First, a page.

Three months ago, “Crazy Rich Asians” took the film industry by storm, with Asian-American moviegoers and media critics alike hailing it as a long-overdue celebration of talent from an ethnicity that has been severely underrepresented in media. But this week, the film will be released in a market in which it will be much harder to find success: China.
Regardless of how it does there, Jon M. Chu’s romantic comedy is already a success for Warner Bros., with $236 million grossed worldwide against a $30 million budget. But when the Chinese film board announced last month that it had approved “Crazy Rich Asians” for release on November 30, it surprised some observers.
Stanley Rosen, a political science professor at the USC US-China Institute, told TheWrap he didn’t expect that “Asians” would get a China release at all, and that expectations should be kept low for its box office potential there. While a film with an all-Asian cast was a huge breath of fresh air in the U.S., it’s not as special in a country with a growing film industry that’s releasing hundreds of films made by China, for China every year.
And then, of course, there’s the extravagant wealth that’s on display from start to finish.
“The Chinese government won’t explicitly endorse the sort of life they show in this movie, but obviously, looking at the current culture, there is a certain amount of wealth and luxury they will allow,” he said. “So the film might gain some interest in major cities like Shanghai where that sort of elite lifestyle is common.”
But Rosen points out that China is on the verge of supplanting the U.S. as the largest moviegoing market in the world because movie theaters there are rapidly expanding into more rural parts of the country. In these areas, going to the movies is often the one luxury outing that families can regularly afford. Many of the Hollywood blockbusters that have become hits in China, including the Marvel and “Fast & Furious” franchises, have been successful because they’ve found a foothold in those small but numerous markets.
The challenge for “Crazy Rich Asians” is that instead of offering superheroes or high-octane action, the film focuses on a romance between a couple from two walks of life. The first is the Singaporean elite that Nick Young and his family come from, full of extravagant parties held on remote islands and in enormous mansions.
The other is that of the film’s protagonist, Rachel Chu, the daughter of a Chinese expat. Although the film doesn’t focus on Rachel’s mother and her life in China as much as Kevin Kwan’s novel does, it’s still a topic of discussion. While Rosen notes that the Chinese government didn’t object to this the way he thought it would, he’s still not sure that Chinese moviegoers in those rural areas will be interested in seeing a movie that looks at modern Asian culture through the eyes of a foreigner.
“It may be set in Asia, but a lot of this movie is about the American dream,” he said. “A pregnant woman who is suffering from domestic violence leaves to America with her child, who goes on to become the youngest professor at NYU.”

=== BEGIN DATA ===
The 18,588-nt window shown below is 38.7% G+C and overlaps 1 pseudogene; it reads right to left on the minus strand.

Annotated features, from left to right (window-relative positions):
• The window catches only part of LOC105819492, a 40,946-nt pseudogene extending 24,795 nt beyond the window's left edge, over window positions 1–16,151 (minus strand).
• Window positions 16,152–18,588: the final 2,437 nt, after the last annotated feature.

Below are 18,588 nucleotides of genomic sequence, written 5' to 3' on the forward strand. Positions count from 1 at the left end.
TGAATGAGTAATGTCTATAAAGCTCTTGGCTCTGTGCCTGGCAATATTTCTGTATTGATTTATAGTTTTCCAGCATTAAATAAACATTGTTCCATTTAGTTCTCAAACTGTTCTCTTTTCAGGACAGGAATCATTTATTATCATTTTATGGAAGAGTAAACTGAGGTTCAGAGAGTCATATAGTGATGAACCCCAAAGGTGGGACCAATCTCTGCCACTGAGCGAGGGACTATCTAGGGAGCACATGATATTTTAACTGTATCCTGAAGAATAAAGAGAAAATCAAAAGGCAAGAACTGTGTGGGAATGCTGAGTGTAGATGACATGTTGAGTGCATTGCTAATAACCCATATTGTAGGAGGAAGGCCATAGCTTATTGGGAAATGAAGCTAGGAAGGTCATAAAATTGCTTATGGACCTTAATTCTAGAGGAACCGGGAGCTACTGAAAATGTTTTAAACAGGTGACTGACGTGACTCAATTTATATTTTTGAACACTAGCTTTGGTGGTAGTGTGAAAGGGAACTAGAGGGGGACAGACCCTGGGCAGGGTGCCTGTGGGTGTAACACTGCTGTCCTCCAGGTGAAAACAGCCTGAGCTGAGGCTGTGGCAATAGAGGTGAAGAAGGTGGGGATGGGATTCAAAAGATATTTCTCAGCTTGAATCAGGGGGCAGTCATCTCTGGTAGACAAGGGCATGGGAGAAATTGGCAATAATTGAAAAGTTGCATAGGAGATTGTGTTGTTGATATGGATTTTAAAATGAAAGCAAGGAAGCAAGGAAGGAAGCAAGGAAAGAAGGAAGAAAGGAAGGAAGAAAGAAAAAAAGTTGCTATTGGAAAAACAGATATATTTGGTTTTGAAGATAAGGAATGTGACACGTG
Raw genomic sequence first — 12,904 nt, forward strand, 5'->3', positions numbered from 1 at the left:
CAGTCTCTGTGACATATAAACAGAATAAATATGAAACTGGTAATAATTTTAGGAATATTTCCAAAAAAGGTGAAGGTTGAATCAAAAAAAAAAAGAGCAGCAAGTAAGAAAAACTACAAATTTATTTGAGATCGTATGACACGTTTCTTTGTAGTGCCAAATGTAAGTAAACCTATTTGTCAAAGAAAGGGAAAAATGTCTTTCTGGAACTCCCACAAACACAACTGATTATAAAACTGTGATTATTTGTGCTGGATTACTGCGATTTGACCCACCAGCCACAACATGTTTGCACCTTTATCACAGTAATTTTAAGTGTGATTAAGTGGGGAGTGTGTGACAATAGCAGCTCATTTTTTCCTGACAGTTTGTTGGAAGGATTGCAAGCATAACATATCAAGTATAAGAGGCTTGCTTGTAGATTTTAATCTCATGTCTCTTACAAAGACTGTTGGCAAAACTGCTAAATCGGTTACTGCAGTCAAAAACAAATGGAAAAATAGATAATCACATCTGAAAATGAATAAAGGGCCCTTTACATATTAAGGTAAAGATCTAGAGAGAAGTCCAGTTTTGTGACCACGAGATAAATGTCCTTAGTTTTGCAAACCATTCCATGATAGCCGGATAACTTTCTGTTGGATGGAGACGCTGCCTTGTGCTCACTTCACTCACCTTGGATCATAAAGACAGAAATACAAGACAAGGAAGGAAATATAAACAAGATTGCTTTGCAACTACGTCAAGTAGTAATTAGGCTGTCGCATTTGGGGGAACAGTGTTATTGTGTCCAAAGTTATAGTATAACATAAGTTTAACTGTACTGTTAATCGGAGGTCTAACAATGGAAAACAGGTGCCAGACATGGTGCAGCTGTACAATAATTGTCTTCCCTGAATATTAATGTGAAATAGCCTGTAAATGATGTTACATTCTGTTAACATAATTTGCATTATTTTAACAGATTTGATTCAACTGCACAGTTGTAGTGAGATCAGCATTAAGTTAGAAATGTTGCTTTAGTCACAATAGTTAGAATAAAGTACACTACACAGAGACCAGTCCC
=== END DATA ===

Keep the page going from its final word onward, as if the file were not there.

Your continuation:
That said, there is one theme “Asians” has going for it: the theme of family. The conflict that threatens to drive Rachel and Nick apart is whether Nick will have to choose between his mother and the responsibility he has to his family and its traditions, or his love for Rachel and his desire to start a new family with her. Ultimately, it’s Rachel’s ability to show her respect for the importance of Nick’s family that saves the relationship.
Outside of the blockbusters that can provide spectacle, the foreign films that do well in China tend to be those that espouse the importance of family. Last year, the Pixar film “Coco,” while dealing with Mexican traditions, was able to overcome that cultural barrier and become a huge hit in China because of that message. In 2016, the Bollywood film “Dangal” made $193 million in China, winning praise from audiences who embraced the true story of a family of wrestlers, including one who became the first Indian woman to win a wrestling gold medal at the Commonwealth Games.
“We can only speculate what the film board was thinking when it approved the movie, but perhaps it approved of the film having a message of family coming first,” Rosen suggested. “A film with that message can become a hit in China regardless of where it comes from.”
Even if this weekend’s box office numbers aren’t big for “Crazy Rich Asians,” this won’t be the last time China and WB’s newest hit series will cross paths. Plans are already underway to adapt the next installment of Kevin Kwan’s series, “China Rich Girlfriend,” in which Rachel and Nick come into contact with China’s elite while traveling to the nation in search of Rachel’s father.
Production on the sequel won’t start for a while, as many of the film’s top stars are involved in other projects over the next two years. There’s also no guarantee that Jon M. Chu will return to direct, as Warner Bros. already has him attached to direct the adaptation of the Lin-Manuel Miranda musical “In The Heights.”
But at the Chinese-American Film Festival last month, producer John Penotti said that when production does begin on the sequel, he wants to film it in Shanghai. “Crazy Rich Asians” screenwriter Adele Lim was asked at the festival whether she thinks the film could become a hit in China, and she said she had “no idea.”
“We tried to make it true to our culture,” Lim said. “We knew we couldn’t make every Asian happy, we can’t make every Chinese happy.”
Rachel Chu certainly couldn’t make everyone in Nick’s world happy, but she triumphed nonetheless. We will soon see how China’s moviegoers take to her and her story.